August 16 2019

Common Misconceptions about Physicians on J-1 Visas

Common Misconceptions about Physicians on J-1 Visas

According to the Association of American Medical Colleges, the United States will see a shortage of up to nearly 122,000 physicians by 2032 as the demand for physicians continues to grow faster than the supply. This is because as the population continues to grow, people are taking better care of themselves and living longer than they did in previous generations.

We don’t have to look far to find one answer to this physician shortage. More than 25% of physicians in training or residency are international medical graduates. Many are in the United States on J-1 visas, which are the most common work visas used by foreign born physicians.

There are many misconceptions about physicians on J-1 visas that are keeping employers from utilizing this resource to combat the ongoing physician shortage. Here is a closer look at some of the most common ones:

  • Misconception 1: Physicians on J-1 visas aren’t as qualified as U.S. residents

Physicians on J-1 visas get their medical degrees in their home country before coming to the United States for residency or fellowship. J-1 visa residents practice side-by-side with their American colleagues and have access to the exact same knowledge and resources.

  • Misconception 2: Physicians on J-1 visas can’t speak English well

Physicians on J-1 visas train to be understood easily. In fact, many foreign physicians begin working on English communication skills before coming to the United States.

  • Misconception 3: Physicians on a J-1 visas won’t stay as long as U.S. residents

While the J-1 visa does require physicians to return to their home country for 2 years, there are waivers available that allow the foreign physician to stay and work in the United States. The most common option is the Conrad 30 Waiver. Each state has 30 waivers available each year, and they are typically used to help underserved areas. With the Conrad 30 Waiver, an international medical graduate signs a contract to serve at a sponsoring facility no less than three years*. The sponsoring facility then files an H-1B petition with the U.S. Citizenship and Immigration Services (USCIS) to change the physician’s status from J-1 to H-1B, and the physician can begin work. Since as many as 70% of physicians across all specialties change jobs within their first two years**, the 3-year contract with the Conrad 30 Waiver gives these facilities more stability.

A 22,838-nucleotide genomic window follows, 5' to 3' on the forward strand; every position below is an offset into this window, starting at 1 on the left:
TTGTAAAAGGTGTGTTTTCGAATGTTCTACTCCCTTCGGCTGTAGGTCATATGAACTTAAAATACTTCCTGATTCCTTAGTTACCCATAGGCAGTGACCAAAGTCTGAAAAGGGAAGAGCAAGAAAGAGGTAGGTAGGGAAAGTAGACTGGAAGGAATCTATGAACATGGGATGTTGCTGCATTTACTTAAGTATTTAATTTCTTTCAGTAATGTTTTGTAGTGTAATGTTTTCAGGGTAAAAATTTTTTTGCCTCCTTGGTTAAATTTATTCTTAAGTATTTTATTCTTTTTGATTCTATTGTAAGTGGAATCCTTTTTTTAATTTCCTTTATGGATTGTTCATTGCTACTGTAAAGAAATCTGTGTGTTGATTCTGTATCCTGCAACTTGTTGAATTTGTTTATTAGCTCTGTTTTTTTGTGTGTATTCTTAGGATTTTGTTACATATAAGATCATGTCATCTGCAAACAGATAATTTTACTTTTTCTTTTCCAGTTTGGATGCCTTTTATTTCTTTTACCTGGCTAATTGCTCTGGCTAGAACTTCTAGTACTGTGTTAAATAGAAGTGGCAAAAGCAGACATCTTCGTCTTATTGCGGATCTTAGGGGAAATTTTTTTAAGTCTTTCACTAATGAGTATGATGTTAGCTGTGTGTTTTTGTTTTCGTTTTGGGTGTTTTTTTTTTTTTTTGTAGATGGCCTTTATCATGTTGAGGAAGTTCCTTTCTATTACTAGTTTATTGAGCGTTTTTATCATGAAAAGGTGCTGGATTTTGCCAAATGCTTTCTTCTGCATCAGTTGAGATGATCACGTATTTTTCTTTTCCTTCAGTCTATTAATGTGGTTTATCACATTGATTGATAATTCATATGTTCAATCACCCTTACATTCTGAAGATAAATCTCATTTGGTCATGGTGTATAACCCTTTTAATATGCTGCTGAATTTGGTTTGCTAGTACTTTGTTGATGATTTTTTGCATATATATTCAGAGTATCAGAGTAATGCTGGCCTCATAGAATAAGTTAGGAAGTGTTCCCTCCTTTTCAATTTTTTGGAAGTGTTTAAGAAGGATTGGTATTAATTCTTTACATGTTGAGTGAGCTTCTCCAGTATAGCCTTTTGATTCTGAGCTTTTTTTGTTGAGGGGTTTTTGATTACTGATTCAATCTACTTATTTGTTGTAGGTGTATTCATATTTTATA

• Misconception 4: Hiring a physician on a J-1 visa is too expensive

The American Medical Association reports that replacing a physician often costs a practice two to three times the annual salary of the physician who left. If your facility must do this in two years or less when a new physician leaves, it can put a huge strain on your budget. Hiring a physician on a J-1 visa with a 3-year Conrad 30 Waiver contract is a safe option that protects your facility from those unexpected costs.

In 2018, 24% of placements made by The Medicus Firm were with international medical graduates. Also, the number of placements filled with physicians on J-1 visas in 2018 was 4.40%, nearly double the number in 2017.

 

* Immigration Options for Physicians by Immigration Solutions

** Leaving so soon? by Today’s Hospitalist

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